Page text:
A wonderful vegetarian equivalent to the traditional meal dish.
Like many Ashkenazic Jews, I grew up believing that my mother made the best brisket in the world. Fragrant, savory, and unbelievably tender, it was the stuff of holidays, of memories — of sneaking back to the fridge at midnight, long after the guests had gone home. When I decided to become a vegetarian at age 17, I did so with the acute and sorrowful understanding that I was saying goodbye to one of my favorite dishes. Brisket was such a sacred food, that I never even considered trying to recreate it for my meat-free lifestyle … until a friend mentioned that he was trying to “perfect his vegetarian brisket.”
READ: Vegetarianism and Kashrut
Intrigued, I began fiddling with my own version, combining the recipe I found in The Passionate Vegetarian with the tastes I recall from childhood. While the resulting dish is by no means an exact replica of my mother’s, it definitely holds it own on the Rosh Hashanah table or at a Purim feast.
Of course, vegetarian brisket is a rather blatant misnomer, because the word brisket specifically refers to a cut of meat (the “flat, boneless, flavorful cut taken from the breast of a steer,” according to Matthew Goodman’s Jewish Food: The World at Table). However, over time, the concept of brisket–at least “Jewish brisket”–has become almost interchangeable with its preparation: the long, slow braise necessary to soften this tough kosher cut into a steamy pile of juice and meat. In that sense, in the recipe below, “brisket” refers not to a particular ingredient, but rather to a method of cooking, and to the noble search for gastro-Jewish nirvana.
Seitan, a meat substitute made from wheat, is inherently soft and tender, so it does not need to stew for quite as long as traditional brisket. But since your taste buds will quickly become intoxicated by the smell of onions, caraway, tamari, and garlic wafting from the oven, the quicker cooking time is a blessing.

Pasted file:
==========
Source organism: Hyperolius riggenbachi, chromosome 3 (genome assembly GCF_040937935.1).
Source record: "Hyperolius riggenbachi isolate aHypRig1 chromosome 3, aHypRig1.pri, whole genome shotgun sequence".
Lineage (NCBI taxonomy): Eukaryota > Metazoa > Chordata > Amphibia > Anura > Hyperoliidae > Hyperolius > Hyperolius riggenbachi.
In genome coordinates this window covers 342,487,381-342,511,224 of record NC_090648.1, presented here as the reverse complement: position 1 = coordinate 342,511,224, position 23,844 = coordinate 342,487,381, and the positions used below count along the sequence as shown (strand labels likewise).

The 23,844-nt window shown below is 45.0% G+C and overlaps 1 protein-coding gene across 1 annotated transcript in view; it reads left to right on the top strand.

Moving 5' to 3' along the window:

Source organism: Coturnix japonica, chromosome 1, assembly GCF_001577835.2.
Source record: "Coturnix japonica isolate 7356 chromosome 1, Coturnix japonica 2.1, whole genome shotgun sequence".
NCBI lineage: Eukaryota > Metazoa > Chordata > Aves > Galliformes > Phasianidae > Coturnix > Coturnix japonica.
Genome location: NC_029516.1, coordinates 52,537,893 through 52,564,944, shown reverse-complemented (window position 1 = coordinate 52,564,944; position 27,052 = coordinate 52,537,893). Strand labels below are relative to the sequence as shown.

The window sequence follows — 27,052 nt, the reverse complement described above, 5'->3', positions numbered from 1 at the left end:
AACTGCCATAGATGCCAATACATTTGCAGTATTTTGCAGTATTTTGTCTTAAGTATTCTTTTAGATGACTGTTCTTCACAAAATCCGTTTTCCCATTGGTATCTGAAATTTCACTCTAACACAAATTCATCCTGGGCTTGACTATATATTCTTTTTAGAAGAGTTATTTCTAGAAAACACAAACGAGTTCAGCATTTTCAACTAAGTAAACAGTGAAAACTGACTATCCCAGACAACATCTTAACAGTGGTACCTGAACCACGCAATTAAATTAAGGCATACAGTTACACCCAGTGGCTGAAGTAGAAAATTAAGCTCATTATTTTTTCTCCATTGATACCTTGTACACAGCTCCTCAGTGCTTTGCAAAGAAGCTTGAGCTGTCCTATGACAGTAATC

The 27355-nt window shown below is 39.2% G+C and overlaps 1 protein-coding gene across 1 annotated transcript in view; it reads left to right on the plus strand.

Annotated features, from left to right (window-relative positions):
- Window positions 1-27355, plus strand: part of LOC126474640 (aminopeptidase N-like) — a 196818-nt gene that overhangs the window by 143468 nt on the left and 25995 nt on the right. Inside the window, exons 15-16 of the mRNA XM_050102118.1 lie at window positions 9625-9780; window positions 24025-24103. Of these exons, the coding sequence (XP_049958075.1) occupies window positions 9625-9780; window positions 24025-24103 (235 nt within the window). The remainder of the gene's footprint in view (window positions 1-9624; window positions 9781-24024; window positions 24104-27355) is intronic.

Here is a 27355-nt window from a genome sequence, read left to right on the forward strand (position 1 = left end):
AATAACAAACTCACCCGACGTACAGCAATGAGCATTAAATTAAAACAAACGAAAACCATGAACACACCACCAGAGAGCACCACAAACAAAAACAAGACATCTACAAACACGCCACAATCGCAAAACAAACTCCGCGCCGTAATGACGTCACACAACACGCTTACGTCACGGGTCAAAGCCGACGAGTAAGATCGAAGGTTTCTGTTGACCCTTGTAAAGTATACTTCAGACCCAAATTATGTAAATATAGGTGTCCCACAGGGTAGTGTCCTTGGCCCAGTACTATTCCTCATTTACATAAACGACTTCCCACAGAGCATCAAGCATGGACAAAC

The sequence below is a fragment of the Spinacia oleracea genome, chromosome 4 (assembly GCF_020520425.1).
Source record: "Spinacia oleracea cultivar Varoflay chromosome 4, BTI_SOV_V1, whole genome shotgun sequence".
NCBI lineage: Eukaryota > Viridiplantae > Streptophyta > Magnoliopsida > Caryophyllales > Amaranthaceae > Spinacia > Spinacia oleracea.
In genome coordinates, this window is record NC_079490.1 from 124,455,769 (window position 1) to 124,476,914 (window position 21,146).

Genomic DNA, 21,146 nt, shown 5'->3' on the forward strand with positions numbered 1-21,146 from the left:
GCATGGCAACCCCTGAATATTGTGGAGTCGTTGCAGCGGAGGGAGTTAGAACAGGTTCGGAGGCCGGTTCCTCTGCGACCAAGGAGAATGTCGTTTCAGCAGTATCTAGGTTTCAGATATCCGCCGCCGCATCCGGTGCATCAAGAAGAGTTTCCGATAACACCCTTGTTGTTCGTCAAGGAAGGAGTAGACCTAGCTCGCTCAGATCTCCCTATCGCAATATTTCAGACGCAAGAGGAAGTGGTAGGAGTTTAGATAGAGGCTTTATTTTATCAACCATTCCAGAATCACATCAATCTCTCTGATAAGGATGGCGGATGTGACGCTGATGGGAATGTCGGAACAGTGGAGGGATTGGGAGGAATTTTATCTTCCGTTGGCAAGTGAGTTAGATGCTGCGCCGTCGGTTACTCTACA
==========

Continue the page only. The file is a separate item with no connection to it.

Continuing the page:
2 Tbsp brown sugar
1 1/2 Tbsp miso paste
1 1/2 Tbsp grape juice or fruity red wine
salt to taste
2 cloves garlic, minced
1/4 cup unbleached flour
3 Tbsp butter or canola oil
freshly ground black pepper
1 teaspoon caraway seeds
1 1/2 Tbsp brown sugar
3/4 cup grape juice or fruity red wine
1 3/4 cups pareve “chicken”-flavored stock or vegetable stock
1/2 Tbsp tamari
15 oz seitan, sliced
2 Tablespoons olive oil
2 medium onions, sliced vertically
2 medium carrots, sliced into 1-inch pieces
2 celery stalks, chopped roughly
Preheat oven to 375F. Add oil, onions, carrots, celery, and tamari to a heavy baking dish. Stir to coat the veggies and then roast for 40 minutes.
Remove dish from oven and distribute seitan on top of the veggies. Combine stock, juice/wine, brown sugar, and caraway seeds and pour over seitan and veggies. Grind black pepper over top, cover tightly with foil, and return to oven. Bake an additional 40 minutes.
Remove pan, uncover, and ladle out as much of the cooking broth as possible into a large liquid measuring cup. Heat the butter/oil in a skillet over medium heat. Whisk in flour and cook, whisking constantly, for 3 minutes. Slowly whisk in reserved cooking broth, and stir constantly until smooth and thick, 2-3 minutes. If you don’t have enough cooking broth left, add stock to substitute. Stir in half the garlic. Spread sauce onto the seitan, stirring to blend. Add salt to taste, if needed.
Raise oven temperature to broil. Prepare the glaze by whisking the juices/wine, brown sugar, miso, and remaining garlic together. Spoon the glaze over the seitan. Return to the oven and broil, uncovered, until bubbling hot and deeply browned, 5 to 10 minutes. Serve hot.
Pronounced: PUR-im, the Feast of Lots, Origin: Hebrew, a joyous holiday that recounts the saving of the Jews from a threatened massacre during the Persian period.
Pronounced: roshe hah-SHAH-nah, also roshe ha-shah-NAH, Origin: Hebrew, the Jewish new year.